As soon as you saw audiobooks, you started judging. Because well… they have a connotation to them. A feeling that they are “lesser” than physical books, alongside those annoying individuals who “read” them.
You’ve probably said these exact words when talking to your friends about audiobooks in the past:
- That doesn’t count as actually reading…
- There’s no way I’d be able to focus on an audiobook. I get too distracted.
- I like to hold physical books. Audiobooks just don’t give me that same experience.
Those too were my complaints for a long time.
In fact, whenever I’d hear someone say that they recently “read” an audiobook, I’d scoff, call them a fake-intellectual in my head, and then go back to slugging my way through Moby Dick or whatever pretentious novel I could find.
Opportunities abound with audiobooks
But consider this for a moment – why do you want to read? I do it because I love to learn. So if learning is my objective, who cares if it’s a physical book, an audiobook, or a napkin with wisdom hidden underneath a mustard stain?
Learning is learning. So I put aside my old man schtick and was pleasantly surprised!
Audiobooks are actually awesome.
Not only did I have no problem maintaining focus and comprehension, but listening to audiobooks opened up an entire realm of learning possibilities. For example, you can’t read a physical book while doing the dishes. But you can listen to an audiobook.
You can’t drive your car and read a physical book. But you can listen to an audiobook.
Suddenly, the world of chores that I used to hate became an opportunity for me to learn – which I love.
Follow your interests
And I’m not talking about easy-to-follow fiction either. I’m talking about in-depth, detailed, medical journal-style types of books (like Good Calories, Bad Calories by Gary Taubes). Books that when you’re finished with them, your view of the world has changed.
The key to making audiobooks work, or really any type of book or content for that matter, is choosing something that interests you. Not listening to the mediocrity that your boss recommends. Not selecting something that you have no desire to learn about.
In fact, my first audiobook experience was poor for that latter reason…
When I gave up
I was about to start training for a marathon and wanted to give audiobooks a try since I would be running for so many hours. Both turned out to be flops.
The marathon was just a bad idea. Who starts training for a marathon when their wife is nine months pregnant with your first child?
Furthermore, the book I chose was brutal; it was a dense, dry, monotonous history book on philosophy. So I didn’t stick with it for long either and figured that was the end of that. No more running, no more audiobooks.
But the concept of audiobooks still resonated with me. I loved the idea of learning while on a walk, unloading the dishwasher, or dusting.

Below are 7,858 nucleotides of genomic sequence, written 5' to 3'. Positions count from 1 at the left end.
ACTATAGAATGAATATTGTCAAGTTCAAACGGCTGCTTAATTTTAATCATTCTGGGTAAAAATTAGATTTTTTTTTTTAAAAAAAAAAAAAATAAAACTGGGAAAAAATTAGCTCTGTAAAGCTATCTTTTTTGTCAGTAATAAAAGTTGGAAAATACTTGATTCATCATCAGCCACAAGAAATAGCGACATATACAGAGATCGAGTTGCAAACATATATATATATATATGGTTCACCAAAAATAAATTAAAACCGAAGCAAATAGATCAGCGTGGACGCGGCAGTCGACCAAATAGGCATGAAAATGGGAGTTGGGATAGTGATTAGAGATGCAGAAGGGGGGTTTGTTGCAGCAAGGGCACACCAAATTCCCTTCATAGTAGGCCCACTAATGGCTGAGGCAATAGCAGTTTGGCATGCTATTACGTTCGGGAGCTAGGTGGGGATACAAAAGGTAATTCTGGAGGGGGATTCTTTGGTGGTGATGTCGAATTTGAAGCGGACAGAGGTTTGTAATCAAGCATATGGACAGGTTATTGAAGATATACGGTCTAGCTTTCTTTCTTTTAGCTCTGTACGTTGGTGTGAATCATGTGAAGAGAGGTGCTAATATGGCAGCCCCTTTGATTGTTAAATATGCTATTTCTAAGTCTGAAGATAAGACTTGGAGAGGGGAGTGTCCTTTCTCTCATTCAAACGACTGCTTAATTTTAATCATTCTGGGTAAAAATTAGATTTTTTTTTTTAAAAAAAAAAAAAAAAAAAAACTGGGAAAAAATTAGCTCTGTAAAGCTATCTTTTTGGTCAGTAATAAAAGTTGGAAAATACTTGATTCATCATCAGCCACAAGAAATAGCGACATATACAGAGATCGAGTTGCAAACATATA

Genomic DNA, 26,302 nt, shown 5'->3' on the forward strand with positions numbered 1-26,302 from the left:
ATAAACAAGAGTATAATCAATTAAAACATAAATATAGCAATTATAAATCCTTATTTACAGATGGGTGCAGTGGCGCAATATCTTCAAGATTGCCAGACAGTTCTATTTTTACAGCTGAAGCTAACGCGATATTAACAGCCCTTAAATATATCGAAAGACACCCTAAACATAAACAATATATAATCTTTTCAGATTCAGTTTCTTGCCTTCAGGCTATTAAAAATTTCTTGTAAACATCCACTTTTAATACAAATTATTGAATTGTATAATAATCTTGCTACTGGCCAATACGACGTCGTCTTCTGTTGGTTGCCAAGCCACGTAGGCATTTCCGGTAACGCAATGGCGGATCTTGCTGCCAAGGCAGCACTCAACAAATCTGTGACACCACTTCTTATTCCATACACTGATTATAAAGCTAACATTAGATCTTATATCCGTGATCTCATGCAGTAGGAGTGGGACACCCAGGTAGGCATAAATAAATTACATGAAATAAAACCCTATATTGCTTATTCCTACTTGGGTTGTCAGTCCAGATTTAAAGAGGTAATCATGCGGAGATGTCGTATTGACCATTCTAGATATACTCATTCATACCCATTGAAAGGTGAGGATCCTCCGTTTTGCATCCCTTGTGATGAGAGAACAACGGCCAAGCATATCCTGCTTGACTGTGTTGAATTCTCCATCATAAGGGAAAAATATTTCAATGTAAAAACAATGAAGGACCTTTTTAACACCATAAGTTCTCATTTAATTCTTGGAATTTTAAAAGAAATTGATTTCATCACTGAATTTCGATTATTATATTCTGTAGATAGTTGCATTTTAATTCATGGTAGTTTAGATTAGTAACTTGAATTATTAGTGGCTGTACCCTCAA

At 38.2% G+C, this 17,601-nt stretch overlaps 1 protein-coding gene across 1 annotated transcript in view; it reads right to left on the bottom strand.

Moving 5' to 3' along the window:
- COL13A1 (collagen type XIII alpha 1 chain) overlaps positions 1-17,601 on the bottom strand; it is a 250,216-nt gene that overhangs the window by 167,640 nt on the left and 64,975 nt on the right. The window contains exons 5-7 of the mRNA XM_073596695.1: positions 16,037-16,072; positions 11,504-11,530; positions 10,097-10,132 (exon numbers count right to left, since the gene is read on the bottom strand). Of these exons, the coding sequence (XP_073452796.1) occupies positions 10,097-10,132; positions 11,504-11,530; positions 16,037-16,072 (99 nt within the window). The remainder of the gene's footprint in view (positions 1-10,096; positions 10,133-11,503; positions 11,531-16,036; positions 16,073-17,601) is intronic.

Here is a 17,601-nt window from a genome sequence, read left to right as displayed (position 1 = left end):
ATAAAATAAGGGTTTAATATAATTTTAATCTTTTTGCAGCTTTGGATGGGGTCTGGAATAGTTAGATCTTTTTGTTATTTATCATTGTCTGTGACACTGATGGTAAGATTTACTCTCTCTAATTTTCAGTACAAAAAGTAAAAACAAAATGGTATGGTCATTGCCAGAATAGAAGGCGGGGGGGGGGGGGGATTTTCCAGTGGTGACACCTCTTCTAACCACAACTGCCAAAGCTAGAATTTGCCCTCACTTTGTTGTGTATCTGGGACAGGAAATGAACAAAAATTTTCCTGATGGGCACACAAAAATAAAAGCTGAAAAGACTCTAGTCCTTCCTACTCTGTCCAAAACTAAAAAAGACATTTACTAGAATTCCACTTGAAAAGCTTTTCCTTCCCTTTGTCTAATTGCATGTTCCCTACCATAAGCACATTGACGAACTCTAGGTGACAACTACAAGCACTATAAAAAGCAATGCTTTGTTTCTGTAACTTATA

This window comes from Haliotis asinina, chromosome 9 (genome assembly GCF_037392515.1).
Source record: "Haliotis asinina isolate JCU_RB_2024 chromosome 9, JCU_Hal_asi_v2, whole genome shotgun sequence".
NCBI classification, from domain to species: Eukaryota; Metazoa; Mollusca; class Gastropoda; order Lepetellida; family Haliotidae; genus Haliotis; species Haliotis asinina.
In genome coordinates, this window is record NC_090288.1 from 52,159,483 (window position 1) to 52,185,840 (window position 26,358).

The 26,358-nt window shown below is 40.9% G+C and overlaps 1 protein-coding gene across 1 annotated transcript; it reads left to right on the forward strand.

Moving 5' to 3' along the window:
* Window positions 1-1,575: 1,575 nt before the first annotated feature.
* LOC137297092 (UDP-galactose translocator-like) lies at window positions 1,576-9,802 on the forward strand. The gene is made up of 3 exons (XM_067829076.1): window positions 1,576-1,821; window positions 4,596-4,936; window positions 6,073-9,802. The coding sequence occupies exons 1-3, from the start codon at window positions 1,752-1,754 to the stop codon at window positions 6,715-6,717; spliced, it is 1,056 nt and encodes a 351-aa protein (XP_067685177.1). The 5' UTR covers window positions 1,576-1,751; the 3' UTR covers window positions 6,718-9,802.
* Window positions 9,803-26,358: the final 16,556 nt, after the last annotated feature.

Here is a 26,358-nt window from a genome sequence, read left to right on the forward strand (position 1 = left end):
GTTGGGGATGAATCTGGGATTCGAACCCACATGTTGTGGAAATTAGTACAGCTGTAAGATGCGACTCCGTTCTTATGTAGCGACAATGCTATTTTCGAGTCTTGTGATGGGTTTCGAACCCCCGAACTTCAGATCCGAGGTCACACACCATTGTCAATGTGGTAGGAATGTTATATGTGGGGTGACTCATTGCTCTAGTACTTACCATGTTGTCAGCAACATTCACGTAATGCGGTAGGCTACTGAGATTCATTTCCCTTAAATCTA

Let’s try audiobooks again
So earlier this year I gave it another go.
I purchased Getting Things Done by David Allen and loved it. Not only did I enjoy the book, but I had no trouble following along even though it was an audiobook. If you’re not familiar with Getting Things Done, there are a lot of lists involved which could easily cause you to zone out.
But, again, I had no issues.
Which I hope proves my point that the book you choose to learn from matters a great deal more than the medium upon which you choose to consume it.
66% is an impressive figure
When it comes to semantics, I normally say completed when talking about any finished audiobook. Because, ya, saying read does make you sound rather annoying.
So when someone asks how many books I’ve read this month (which never happens, by the way, but I’m riffing so go along with it), I say that I’ve completed four books or five books or however many audio and physical books I managed to complete for that month.
Which, since you brought it up, I currently complete about four books per month on average. 66% of which are audiobooks. *See every book that I’ve read in 2020 here.
Meaning that for every one physical book I complete in a month, I complete an additional two audiobooks on top of it. It makes sense if you think about it… I only have, at the very most, 90 minutes to read a physical book each day. But I have a seemingly endless quantity of chores to do.
And that is prime time for audiobooks.
One book per week is possible, take it from me
To put it another way, in 2020 alone – which, granted, is the most I’ve ever read in a year (more on that here) – I’ve completed over 52 books. That’s over one book a week. A feat that I could not have accomplished without the help of audiobooks.
The more you read, the more you will learn, grow, and improve. Which I personally find tremendously fun.
So set aside the stigma and try out an audiobook for your next read. If you like sci-fi, check out Dune by Frank Herbert. Or if you’re into finance, I Will Teach You To Be Rich by Ramit Sethi is fantastic. You can see more books that I recommend here.
*Audible is my go-to for audiobooks, but I’m sure there are other platforms you can sign up for. Libby is something else I use because you can get books for free through it (but I admittedly don’t use it enough).